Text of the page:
Lowepro Road Runner AW
A Rolling Backpack
The most popular type of camera bag among serious outdoor photographers, the photo backpack, has two major advantages. Models with a sophisticated harness system offer the most comfortable method for carrying a lot of weight. Because photo backpacks are available in large sizes, they're great for those who own super telephoto lenses or a medium or large format system. Unfortunately they're inconvenient to carry elsewhere, such as airports and parking lots.
This spring, Lowepro announced a solution to the problem. The Road Runner AW is a photo backpack with wheels that will hold a 600mm f/4 telephoto plus the other essential gear. While shooting stock in the red rock canyons of Arizona and Nevada, I carried my gear in the new pack and quickly understood its advantages in both airports and in the field. After returning home, I loaded it up with even more weight, for another hike.
The wheels--with ball bearings for smooth operation with heavy loads--are oversized. A very long, rigid bumper system provides protection for the fabric in case you bump it against a cement curb or a rock while rolling the case.
The entire harness and ergonomic waist-belt system can be removed quickly or tucked into a built-in, water-resistant travel cover when not needed to maintain a slim profile. The accessory daypack holds even more gear but the pack and waist belt also accept pouches and lens cases from the Lowepro Street & Field series. And although this is a high capacity pack like the Pro Trekker AW, it meets current international standards as a carryon bag with the daypack removed.
The Collar Cut harness and the oversized waist belt are fully adjustable and heavily padded. The waist belt transfers 2/3 of the load to the hips to reduce shoulder fatigue; load adjustment straps and a poly board behind the lumbar pad are for extra substance.
The harness, waist belt, and back pad include a DryFlo pad that wicks away sweat for comfort in warm climates. All straps are thick and wide and the quick-release buckles seem very rugged; made of flexible resin, they're unlikely to break. The "self-healing" zippers have metal sliders with a coating for ease of operation. Even if the main zipper is damaged, straps on both sides of the pack will prevent it from popping open.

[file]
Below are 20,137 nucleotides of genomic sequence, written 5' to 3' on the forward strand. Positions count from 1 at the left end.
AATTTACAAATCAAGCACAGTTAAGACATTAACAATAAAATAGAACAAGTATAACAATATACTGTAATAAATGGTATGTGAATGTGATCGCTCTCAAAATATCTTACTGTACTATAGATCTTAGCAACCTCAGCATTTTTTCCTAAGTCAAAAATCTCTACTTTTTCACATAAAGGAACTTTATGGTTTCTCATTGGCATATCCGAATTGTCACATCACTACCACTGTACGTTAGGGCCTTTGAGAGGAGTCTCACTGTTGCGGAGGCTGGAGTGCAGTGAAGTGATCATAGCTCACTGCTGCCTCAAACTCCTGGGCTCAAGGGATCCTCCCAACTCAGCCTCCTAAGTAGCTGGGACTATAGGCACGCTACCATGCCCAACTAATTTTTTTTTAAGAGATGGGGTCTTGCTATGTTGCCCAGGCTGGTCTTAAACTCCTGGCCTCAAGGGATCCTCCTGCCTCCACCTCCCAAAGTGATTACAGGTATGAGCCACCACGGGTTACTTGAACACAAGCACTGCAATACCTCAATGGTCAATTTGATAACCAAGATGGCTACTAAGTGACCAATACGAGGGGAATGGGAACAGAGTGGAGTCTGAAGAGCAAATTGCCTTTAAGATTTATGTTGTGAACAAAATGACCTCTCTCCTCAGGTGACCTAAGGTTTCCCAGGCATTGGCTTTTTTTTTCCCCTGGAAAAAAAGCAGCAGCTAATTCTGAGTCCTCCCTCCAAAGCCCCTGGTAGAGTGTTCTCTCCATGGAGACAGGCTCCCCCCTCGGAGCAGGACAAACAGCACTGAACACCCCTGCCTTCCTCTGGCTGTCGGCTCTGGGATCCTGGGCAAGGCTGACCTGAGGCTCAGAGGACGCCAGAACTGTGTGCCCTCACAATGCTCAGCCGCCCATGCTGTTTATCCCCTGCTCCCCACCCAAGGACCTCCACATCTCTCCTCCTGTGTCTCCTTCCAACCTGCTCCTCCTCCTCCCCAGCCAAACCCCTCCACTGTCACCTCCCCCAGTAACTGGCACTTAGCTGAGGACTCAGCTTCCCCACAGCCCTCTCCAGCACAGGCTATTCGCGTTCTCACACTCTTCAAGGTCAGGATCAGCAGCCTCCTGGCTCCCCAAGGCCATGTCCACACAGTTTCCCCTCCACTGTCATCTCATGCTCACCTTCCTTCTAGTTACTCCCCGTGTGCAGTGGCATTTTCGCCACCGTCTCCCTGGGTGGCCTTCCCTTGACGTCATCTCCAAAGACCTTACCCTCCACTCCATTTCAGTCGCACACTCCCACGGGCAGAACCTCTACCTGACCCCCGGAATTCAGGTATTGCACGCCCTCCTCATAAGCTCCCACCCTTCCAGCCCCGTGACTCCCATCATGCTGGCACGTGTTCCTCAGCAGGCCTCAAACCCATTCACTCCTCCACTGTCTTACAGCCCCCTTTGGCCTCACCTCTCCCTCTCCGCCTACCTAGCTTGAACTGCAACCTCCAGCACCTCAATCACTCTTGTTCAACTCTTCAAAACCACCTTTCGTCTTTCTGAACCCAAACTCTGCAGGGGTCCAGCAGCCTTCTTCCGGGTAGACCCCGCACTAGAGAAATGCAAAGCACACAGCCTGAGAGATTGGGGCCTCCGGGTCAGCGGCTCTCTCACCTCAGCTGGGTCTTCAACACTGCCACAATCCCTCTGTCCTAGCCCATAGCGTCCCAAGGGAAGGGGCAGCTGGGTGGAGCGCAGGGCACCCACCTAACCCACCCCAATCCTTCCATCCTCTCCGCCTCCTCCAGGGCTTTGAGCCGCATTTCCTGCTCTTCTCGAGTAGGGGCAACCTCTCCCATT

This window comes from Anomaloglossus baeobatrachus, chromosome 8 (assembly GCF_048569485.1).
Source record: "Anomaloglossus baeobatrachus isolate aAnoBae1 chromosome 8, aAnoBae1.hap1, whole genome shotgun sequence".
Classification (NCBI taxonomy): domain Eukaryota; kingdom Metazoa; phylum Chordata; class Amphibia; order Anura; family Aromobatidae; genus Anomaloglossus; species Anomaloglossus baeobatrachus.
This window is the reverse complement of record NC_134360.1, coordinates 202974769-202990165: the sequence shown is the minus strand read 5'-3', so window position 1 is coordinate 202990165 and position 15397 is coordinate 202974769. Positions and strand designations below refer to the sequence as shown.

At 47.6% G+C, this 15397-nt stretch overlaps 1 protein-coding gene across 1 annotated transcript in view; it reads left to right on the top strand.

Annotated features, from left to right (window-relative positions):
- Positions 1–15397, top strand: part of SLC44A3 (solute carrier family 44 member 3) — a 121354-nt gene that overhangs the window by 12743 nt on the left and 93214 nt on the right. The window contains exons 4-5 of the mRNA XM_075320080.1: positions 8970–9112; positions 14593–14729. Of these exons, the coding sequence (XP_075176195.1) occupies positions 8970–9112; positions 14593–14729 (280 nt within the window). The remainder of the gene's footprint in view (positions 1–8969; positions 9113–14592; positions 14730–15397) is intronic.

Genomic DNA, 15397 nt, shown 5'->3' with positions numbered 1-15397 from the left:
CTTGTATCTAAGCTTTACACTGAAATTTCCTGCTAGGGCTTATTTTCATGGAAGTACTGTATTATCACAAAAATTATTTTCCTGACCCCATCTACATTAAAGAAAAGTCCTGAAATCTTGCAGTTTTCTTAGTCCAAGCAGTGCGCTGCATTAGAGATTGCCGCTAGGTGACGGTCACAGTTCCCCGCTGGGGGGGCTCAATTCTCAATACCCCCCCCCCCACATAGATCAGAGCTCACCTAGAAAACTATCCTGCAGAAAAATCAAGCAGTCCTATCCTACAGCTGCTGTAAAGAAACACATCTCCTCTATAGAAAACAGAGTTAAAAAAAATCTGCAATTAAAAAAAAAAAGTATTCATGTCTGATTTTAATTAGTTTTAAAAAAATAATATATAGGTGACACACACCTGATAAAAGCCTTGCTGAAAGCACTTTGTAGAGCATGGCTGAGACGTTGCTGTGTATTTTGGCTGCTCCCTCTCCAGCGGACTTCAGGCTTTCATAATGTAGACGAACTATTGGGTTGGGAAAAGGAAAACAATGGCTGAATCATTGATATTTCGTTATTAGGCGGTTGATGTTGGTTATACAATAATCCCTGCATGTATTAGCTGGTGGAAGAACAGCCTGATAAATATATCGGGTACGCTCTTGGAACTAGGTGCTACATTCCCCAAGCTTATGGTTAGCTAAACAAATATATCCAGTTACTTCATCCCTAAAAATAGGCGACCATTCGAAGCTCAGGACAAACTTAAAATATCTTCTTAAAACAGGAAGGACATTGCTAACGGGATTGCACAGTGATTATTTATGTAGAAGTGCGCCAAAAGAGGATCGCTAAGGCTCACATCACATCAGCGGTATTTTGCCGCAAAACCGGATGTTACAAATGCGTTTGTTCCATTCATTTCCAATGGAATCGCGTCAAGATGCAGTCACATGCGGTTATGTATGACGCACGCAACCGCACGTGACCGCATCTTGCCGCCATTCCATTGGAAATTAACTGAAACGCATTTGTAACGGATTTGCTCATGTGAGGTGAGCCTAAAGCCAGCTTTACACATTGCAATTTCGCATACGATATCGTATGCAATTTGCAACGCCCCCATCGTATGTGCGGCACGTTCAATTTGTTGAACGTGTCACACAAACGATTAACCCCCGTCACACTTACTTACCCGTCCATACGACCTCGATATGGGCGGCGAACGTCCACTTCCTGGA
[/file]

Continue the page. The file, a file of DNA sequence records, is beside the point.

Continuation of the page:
Other niceties include three handles so the pack can easily be lifted in and out of vehicles and overhead compartments. And it has a built-in "back prop," a stand for setting up the pack on wet or muddy soil so the fabric doesn't get dirty.
With wheels said to be of the highest quality and a very solid, steady axle, the roller system is rugged and corrosion-resistant.
After the first hour of hiking I began to appreciate that the Road Runner AW is not merely a backpack with tacked-on wheels and a retractable handle. I cannot imagine a more comfortable and effective harness/waist-belt system.
Because the wheels and the harness are on opposite sides of the pack, the switch from backpack to rolling case was quick and convenient. When I reached a park's Visitor's Center, I could quickly drop the pack, extend the handle, and be on my way inside in 30 sec. There was no need to tuck the harness into its travel cover before rolling the Road Runner AW.
During one outing closer to home, I intentionally stuffed the Road Runner AW full of extra weight so my burden totaled some 50 lbs, surprisingly manageable with this pack. While climbing a steep trail with a heavy load, the pack did not shift around, so there was little risk of early fatigue.
For more information, contact Lowepro at (707) 575-4363; fax: (707) 575-4389; www.lowepro.com.
A Second Opinion
"I travel a great deal, often by air, and I absolutely hate to check my photo equipment as baggage. A regular backpack just kills me when I have to carry it around airports or while moving between Jeeps and buses. So, when I first saw the Road Runner AW, I was intrigued by the wheels. I packed it full of Nikon gear until it weighed 45 lbs; it was great to be able to roll such a heavy pack along. And it fit perfectly into the overhead bin of the aircraft. I carried my laptop computer and other stuff in the daypack, and I stuffed that under the seat in front of me.
"Once I got off the plane, I pulled out the handle and rolled the pack along, with the daypack and other stuff stacked on top of it. The wheels are adequately sturdy to handle a great deal of weight. I wish I'd had one for my Morocco trip for example; it takes a day and a half to get there and it's a real hassle carrying most other types of bags.
"While out shooting, I found the backpack extremely comfortable because the wheels were not against my back or hips; Lowepro really takes the time to study what features will work best and most comfortably. This pack also has a serious hip and shoulder belt combo, not just a small hip belt and straps like some packs, so I wouldn't mind carrying a full load all day long.
"If I were trekking for a week, I'd take less photo equipment, because I would also have to carry a tent, sleeping bag, and all the other gear. But if I were on a guided trek, or if we were using mules, I'd take a full camera system in the Road Runner AW. I've dragged photo equipment up rock faces and across rain forests, bounced it on the roof of vehicles across a desert, and their various bags have always protected my gear. I feel just as confident with this new pack."
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